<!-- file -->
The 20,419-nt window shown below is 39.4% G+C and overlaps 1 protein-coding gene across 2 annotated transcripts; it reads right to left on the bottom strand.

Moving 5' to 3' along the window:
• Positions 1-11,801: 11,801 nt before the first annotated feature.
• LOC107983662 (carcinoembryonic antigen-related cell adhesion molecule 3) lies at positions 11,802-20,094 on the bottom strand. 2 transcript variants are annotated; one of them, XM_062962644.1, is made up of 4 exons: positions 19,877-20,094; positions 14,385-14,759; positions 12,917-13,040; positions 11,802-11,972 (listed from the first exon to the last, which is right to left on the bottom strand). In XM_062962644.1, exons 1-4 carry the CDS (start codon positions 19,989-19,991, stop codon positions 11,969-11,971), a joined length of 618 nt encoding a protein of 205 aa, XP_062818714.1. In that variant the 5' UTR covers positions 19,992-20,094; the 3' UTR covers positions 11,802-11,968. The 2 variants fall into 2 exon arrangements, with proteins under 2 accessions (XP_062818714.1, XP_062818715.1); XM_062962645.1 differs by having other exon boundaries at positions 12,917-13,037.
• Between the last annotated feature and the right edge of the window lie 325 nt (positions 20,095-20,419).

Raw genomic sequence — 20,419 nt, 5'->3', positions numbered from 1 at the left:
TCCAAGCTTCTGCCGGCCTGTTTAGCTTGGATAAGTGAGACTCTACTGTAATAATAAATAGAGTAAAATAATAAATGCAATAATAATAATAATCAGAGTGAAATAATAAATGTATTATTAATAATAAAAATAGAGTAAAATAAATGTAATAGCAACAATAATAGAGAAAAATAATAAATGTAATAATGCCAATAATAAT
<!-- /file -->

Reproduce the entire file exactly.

The 20,419-nt window shown below is 39.4% G+C and overlaps 1 protein-coding gene across 2 annotated transcripts; it reads right to left on the bottom strand.

Moving 5' to 3' along the window:
• Positions 1-11,801: 11,801 nt before the first annotated feature.
• LOC107983662 (carcinoembryonic antigen-related cell adhesion molecule 3) lies at positions 11,802-20,094 on the bottom strand. 2 transcript variants are annotated; one of them, XM_062962644.1, is made up of 4 exons: positions 19,877-20,094; positions 14,385-14,759; positions 12,917-13,040; positions 11,802-11,972 (listed from the first exon to the last, which is right to left on the bottom strand). In XM_062962644.1, exons 1-4 carry the CDS (start codon positions 19,989-19,991, stop codon positions 11,969-11,971), a joined length of 618 nt encoding a protein of 205 aa, XP_062818714.1. In that variant the 5' UTR covers positions 19,992-20,094; the 3' UTR covers positions 11,802-11,968. The 2 variants fall into 2 exon arrangements, with proteins under 2 accessions (XP_062818714.1, XP_062818715.1); XM_062962645.1 differs by having other exon boundaries at positions 12,917-13,037.
• Between the last annotated feature and the right edge of the window lie 325 nt (positions 20,095-20,419).

Raw genomic sequence — 20,419 nt, 5'->3', positions numbered from 1 at the left:
TCCAAGCTTCTGCCGGCCTGTTTAGCTTGGATAAGTGAGACTCTACTGTAATAATAAATAGAGTAAAATAATAAATGCAATAATAATAATAATCAGAGTGAAATAATAAATGTATTATTAATAATAAAAATAGAGTAAAATAAATGTAATAGCAACAATAATAGAGAAAAATAATAAATGTAATAATGCCAATAATAAT